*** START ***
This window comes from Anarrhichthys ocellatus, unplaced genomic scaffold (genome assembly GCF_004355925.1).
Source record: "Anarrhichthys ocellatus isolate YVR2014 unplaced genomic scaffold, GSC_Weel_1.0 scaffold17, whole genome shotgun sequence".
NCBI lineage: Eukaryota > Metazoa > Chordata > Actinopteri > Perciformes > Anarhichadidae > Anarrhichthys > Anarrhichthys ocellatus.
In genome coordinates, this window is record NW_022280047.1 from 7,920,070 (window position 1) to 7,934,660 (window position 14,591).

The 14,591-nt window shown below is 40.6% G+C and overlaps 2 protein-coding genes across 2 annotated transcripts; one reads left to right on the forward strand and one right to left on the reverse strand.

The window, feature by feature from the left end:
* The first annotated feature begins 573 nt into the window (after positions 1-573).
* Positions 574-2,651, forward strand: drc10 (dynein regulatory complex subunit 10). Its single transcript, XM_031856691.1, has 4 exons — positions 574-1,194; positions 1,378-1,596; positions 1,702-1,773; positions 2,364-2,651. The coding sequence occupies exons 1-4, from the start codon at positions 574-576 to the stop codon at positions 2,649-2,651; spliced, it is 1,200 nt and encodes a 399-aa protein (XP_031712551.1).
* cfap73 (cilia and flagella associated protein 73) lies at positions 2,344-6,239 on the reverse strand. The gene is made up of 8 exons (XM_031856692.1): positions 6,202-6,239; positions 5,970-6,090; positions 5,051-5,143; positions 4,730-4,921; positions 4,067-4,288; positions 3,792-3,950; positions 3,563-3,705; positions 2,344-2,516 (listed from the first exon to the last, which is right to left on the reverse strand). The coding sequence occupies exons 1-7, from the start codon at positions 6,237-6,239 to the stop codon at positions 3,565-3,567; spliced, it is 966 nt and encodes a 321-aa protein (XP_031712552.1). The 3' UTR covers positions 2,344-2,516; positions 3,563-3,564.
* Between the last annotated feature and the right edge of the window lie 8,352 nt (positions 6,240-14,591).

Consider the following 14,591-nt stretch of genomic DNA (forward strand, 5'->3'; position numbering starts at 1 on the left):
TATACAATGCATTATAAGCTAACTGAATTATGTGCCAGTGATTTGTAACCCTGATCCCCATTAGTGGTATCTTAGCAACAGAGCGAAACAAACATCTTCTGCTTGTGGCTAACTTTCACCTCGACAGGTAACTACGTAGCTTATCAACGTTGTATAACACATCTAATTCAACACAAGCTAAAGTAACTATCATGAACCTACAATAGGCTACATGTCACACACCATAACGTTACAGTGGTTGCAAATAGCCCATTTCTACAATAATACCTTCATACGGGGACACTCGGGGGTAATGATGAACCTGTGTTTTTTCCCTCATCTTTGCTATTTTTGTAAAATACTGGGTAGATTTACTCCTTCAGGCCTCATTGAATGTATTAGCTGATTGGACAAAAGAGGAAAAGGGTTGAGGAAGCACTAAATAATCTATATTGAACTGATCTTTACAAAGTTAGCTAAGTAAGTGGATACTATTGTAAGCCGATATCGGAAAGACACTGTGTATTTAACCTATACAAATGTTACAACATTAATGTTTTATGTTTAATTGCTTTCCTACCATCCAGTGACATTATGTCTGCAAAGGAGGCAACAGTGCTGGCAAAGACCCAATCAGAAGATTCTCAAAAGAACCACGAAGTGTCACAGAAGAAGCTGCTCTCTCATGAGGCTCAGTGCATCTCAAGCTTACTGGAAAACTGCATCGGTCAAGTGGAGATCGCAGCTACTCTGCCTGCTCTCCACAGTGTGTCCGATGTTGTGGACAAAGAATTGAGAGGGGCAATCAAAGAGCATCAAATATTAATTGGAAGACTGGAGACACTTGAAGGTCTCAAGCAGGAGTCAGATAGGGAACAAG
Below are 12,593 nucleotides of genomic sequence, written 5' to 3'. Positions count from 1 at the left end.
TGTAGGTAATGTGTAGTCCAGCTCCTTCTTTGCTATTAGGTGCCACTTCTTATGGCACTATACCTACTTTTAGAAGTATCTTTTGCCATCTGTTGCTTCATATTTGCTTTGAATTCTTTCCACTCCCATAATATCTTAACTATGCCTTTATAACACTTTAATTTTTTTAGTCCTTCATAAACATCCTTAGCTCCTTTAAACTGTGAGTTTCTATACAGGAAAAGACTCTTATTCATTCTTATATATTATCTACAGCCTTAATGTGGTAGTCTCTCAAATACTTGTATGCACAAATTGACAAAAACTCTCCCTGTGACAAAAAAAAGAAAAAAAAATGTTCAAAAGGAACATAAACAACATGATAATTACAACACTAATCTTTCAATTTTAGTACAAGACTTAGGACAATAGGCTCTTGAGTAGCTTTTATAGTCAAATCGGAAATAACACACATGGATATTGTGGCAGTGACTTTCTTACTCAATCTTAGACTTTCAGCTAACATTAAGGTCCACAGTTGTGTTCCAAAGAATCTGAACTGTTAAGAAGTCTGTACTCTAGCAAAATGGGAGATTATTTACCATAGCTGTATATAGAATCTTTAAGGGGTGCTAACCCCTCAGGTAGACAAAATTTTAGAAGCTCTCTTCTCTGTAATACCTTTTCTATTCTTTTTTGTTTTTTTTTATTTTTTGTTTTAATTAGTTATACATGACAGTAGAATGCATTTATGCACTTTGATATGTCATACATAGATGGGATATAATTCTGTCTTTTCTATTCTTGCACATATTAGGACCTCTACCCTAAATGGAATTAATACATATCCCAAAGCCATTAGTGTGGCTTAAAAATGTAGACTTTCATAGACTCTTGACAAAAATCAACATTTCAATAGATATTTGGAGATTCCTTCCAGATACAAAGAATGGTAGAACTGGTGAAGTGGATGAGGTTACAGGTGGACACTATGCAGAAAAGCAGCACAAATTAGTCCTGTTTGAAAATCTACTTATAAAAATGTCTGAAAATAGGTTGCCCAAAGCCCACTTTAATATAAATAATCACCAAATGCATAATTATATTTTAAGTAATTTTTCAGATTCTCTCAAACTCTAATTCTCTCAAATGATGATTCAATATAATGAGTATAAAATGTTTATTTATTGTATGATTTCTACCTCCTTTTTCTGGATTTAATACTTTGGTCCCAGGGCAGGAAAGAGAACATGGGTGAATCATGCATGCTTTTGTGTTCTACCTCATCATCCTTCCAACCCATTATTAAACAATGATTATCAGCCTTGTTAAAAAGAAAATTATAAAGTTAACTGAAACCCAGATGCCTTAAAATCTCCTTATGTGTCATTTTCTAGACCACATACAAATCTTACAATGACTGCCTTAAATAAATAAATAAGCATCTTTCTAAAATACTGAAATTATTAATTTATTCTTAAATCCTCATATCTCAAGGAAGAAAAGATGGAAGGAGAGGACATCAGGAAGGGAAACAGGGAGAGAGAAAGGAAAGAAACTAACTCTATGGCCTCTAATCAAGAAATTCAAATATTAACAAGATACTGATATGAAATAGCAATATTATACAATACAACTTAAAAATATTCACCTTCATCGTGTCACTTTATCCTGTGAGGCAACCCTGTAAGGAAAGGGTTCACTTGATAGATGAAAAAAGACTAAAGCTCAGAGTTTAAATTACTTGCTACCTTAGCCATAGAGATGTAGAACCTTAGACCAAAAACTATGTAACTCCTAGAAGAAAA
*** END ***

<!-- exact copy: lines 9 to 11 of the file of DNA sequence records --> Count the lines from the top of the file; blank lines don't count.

* cfap73 (cilia and flagella associated protein 73) lies at positions 2,344-6,239 on the reverse strand. The gene is made up of 8 exons (XM_031856692.1): positions 6,202-6,239; positions 5,970-6,090; positions 5,051-5,143; positions 4,730-4,921; positions 4,067-4,288; positions 3,792-3,950; positions 3,563-3,705; positions 2,344-2,516 (listed from the first exon to the last, which is right to left on the reverse strand). The coding sequence occupies exons 1-7, from the start codon at positions 6,237-6,239 to the stop codon at positions 3,565-3,567; spliced, it is 966 nt and encodes a 321-aa protein (XP_031712552.1). The 3' UTR covers positions 2,344-2,516; positions 3,563-3,564.
* Between the last annotated feature and the right edge of the window lie 8,352 nt (positions 6,240-14,591).

Consider the following 14,591-nt stretch of genomic DNA (forward strand, 5'->3'; position numbering starts at 1 on the left):